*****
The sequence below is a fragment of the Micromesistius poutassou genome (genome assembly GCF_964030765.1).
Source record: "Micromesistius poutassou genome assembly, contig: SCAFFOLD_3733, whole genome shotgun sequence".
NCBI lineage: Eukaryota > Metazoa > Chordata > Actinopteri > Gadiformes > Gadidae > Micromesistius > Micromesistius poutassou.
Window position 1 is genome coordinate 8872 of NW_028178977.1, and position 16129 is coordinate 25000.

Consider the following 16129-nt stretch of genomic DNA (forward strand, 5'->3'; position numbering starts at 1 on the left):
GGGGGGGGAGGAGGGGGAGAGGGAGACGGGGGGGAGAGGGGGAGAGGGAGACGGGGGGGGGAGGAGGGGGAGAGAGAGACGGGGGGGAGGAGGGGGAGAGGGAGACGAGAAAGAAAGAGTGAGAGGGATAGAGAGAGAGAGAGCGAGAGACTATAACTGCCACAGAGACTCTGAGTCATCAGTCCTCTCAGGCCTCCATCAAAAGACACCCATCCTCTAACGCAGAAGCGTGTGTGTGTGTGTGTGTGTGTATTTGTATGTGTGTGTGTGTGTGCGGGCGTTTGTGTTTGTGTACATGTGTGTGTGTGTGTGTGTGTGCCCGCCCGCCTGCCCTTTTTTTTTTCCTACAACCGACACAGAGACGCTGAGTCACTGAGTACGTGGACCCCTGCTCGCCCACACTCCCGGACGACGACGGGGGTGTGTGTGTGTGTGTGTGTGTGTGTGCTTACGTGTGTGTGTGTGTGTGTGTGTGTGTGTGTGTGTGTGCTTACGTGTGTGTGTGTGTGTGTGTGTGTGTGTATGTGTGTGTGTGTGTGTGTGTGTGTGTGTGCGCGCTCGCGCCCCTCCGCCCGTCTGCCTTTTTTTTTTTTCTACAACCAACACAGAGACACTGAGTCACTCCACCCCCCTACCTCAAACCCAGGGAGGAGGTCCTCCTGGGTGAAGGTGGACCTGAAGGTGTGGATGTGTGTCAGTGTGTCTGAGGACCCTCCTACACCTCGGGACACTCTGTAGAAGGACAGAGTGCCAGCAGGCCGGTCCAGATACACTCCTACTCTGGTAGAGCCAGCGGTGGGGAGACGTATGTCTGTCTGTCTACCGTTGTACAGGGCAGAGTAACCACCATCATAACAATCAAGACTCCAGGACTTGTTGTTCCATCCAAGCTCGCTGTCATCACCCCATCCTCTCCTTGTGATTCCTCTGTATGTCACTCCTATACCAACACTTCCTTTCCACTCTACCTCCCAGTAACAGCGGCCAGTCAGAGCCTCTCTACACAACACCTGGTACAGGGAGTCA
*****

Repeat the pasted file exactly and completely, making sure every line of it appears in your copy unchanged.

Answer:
The sequence below is a fragment of the Micromesistius poutassou genome (genome assembly GCF_964030765.1).
Source record: "Micromesistius poutassou genome assembly, contig: SCAFFOLD_3733, whole genome shotgun sequence".
NCBI lineage: Eukaryota > Metazoa > Chordata > Actinopteri > Gadiformes > Gadidae > Micromesistius > Micromesistius poutassou.
Window position 1 is genome coordinate 8872 of NW_028178977.1, and position 16129 is coordinate 25000.

Consider the following 16129-nt stretch of genomic DNA (forward strand, 5'->3'; position numbering starts at 1 on the left):
GGGGGGGGAGGAGGGGGAGAGGGAGACGGGGGGGAGAGGGGGAGAGGGAGACGGGGGGGGGAGGAGGGGGAGAGAGAGACGGGGGGGAGGAGGGGGAGAGGGAGACGAGAAAGAAAGAGTGAGAGGGATAGAGAGAGAGAGAGCGAGAGACTATAACTGCCACAGAGACTCTGAGTCATCAGTCCTCTCAGGCCTCCATCAAAAGACACCCATCCTCTAACGCAGAAGCGTGTGTGTGTGTGTGTGTGTGTATTTGTATGTGTGTGTGTGTGTGCGGGCGTTTGTGTTTGTGTACATGTGTGTGTGTGTGTGTGTGTGCCCGCCCGCCTGCCCTTTTTTTTTTCCTACAACCGACACAGAGACGCTGAGTCACTGAGTACGTGGACCCCTGCTCGCCCACACTCCCGGACGACGACGGGGGTGTGTGTGTGTGTGTGTGTGTGTGTGCTTACGTGTGTGTGTGTGTGTGTGTGTGTGTGTGTGTGTGTGCTTACGTGTGTGTGTGTGTGTGTGTGTGTGTGTATGTGTGTGTGTGTGTGTGTGTGTGTGTGTGCGCGCTCGCGCCCCTCCGCCCGTCTGCCTTTTTTTTTTTTCTACAACCAACACAGAGACACTGAGTCACTCCACCCCCCTACCTCAAACCCAGGGAGGAGGTCCTCCTGGGTGAAGGTGGACCTGAAGGTGTGGATGTGTGTCAGTGTGTCTGAGGACCCTCCTACACCTCGGGACACTCTGTAGAAGGACAGAGTGCCAGCAGGCCGGTCCAGATACACTCCTACTCTGGTAGAGCCAGCGGTGGGGAGACGTATGTCTGTCTGTCTACCGTTGTACAGGGCAGAGTAACCACCATCATAACAATCAAGACTCCAGGACTTGTTGTTCCATCCAAGCTCGCTGTCATCACCCCATCCTCTCCTTGTGATTCCTCTGTATGTCACTCCTATACCAACACTTCCTTTCCACTCTACCTCCCAGTAACAGCGGCCAGTCAGAGCCTCTCTACACAACACCTGGTACAGGGAGTCA